With a degree in Business Communication and a Masters in Luxury, Fashion and Art Management from the Sorbonne University, Mónica Seabra-Mendes is one of the leading experts in the luxury segment in Portugal. She is also director of the Executive Luxury Management Program at Católica Lisbon Business & Economics and founding partner of Affluencial, a platform for consultancy and training in the luxury management segment. She has worked with the biggest luxury brands and will be the guest speaker at the March 8th F Club Magazine meeting.
What are the main characteristics of the luxury market in Portugal?
It is a small market but growing and with greater capacity to attract brands with international relevance; the opening of Dior in Lisbon is an example of this. However, it still offers few luxury retail alternatives, not creating opportunities for more brands or for the installation of excellent Portuguese brands. We have an Avenida da Liberdade with shortages, and we have no other alternative. In Porto, the Aliados area is growing towards luxury, but we lack, in general, a good department store concept, so conducive to the development of luxury brands and so present in the great European luxury capitals and in the market American.
If we talk about demand, what can we know?
On the demand side, it is a market with an increasing number of Portuguese and foreign residents, but still with a majority of tourists, as in Paris, Milan or London. But demand has also diversified, bringing new nationalities, such as Chinese and American, to join the traditional geographies of affection, such as Brazilian and Angolan. Demand is not limited to products from international brands and there is a growing interest in excellent Portuguese products, such as embroidery, furniture, handicrafts, porcelain, wine and others, as well as in the area of real estate and luxury tourism, hotels, experiences and gastronomy, sectors with increasing expression in the luxury segment in Portugal.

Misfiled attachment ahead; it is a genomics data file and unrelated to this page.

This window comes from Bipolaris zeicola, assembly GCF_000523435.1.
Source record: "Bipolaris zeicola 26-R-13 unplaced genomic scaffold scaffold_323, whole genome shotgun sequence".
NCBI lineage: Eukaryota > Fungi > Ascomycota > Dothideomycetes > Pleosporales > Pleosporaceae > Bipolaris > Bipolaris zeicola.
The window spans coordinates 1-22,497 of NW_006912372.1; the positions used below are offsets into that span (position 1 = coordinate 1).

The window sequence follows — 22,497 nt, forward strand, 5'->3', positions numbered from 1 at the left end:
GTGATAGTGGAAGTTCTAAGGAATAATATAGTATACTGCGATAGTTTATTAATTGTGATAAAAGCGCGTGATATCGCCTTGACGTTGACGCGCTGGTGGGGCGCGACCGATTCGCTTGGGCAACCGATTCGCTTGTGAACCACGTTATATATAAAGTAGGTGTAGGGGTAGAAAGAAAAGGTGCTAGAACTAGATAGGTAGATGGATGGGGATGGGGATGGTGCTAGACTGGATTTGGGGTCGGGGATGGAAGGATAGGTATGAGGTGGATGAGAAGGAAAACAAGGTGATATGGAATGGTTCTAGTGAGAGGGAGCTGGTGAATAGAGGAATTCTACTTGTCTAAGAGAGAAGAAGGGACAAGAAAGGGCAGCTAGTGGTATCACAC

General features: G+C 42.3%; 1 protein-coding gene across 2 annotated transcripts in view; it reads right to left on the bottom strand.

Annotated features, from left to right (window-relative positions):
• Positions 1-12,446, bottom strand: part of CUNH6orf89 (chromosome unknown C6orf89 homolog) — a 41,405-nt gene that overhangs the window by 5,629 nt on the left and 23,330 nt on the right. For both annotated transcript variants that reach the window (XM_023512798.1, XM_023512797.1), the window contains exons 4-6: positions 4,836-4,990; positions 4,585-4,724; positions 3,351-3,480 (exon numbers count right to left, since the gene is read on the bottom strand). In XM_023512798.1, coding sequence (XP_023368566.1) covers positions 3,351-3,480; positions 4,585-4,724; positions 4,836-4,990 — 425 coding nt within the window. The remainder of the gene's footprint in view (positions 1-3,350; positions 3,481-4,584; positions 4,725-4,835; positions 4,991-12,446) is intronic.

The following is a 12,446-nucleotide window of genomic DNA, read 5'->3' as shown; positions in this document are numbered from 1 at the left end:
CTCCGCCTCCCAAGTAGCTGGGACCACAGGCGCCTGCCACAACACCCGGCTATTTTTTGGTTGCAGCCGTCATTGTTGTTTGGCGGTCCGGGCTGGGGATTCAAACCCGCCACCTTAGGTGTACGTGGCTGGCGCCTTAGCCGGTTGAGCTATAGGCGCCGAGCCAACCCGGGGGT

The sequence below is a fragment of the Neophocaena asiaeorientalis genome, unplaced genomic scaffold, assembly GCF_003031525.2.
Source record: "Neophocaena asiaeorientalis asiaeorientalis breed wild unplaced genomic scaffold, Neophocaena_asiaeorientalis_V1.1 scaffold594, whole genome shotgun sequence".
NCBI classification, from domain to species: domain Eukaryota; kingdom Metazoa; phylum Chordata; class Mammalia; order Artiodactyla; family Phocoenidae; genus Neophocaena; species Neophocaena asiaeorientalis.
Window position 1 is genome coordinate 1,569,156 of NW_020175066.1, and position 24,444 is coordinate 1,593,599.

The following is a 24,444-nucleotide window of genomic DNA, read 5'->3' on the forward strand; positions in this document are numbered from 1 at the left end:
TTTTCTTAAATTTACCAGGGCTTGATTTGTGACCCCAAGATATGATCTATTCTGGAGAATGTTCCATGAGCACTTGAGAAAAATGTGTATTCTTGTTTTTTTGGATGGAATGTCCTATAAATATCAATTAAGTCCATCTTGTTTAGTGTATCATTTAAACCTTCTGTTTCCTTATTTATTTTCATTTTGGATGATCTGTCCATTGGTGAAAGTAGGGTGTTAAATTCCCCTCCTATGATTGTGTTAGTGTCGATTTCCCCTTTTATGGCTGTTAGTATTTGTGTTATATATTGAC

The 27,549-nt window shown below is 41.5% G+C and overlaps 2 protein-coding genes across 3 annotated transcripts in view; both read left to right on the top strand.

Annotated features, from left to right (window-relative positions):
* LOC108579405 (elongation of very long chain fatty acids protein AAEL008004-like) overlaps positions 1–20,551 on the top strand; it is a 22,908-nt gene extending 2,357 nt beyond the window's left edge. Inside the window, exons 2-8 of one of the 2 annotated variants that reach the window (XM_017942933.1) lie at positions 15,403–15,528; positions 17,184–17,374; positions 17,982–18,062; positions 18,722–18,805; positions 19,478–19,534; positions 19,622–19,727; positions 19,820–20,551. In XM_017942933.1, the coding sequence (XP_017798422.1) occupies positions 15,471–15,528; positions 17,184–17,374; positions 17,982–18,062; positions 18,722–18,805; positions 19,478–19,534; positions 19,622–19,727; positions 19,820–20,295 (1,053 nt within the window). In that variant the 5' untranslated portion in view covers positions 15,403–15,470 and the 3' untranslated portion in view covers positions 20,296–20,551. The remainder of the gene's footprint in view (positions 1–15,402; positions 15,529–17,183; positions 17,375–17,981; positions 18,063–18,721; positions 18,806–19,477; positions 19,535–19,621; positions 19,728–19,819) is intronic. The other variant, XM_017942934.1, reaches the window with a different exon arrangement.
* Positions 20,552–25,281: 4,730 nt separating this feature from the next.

Are there new luxury markets and other sectors emerging?
There are markets that, due to the large number of potential consumers or their appetite and growing purchasing power for luxury, are identified as the markets of the future, as is the case of India, Africa and Latin America. However, these markets have been emerging for a long time, but, for political, social or economic reasons, they never end up being translated into consistent markets. Brazil is an example of a country that, in the first decade of the new millennium, brought a lot of expectations and attracted a lot of investment into luxury, but ended up not living up to it. Asia and the USA will thus continue to be the engines of world luxury. As for activity sectors that have become more relevant to luxury, one of them is undoubtedly the Longevity, Health & Wellness market. For those who have access to everything, having more time and a better life is the ultimate luxury.
Do luxury brands communicate well or is there still something to do?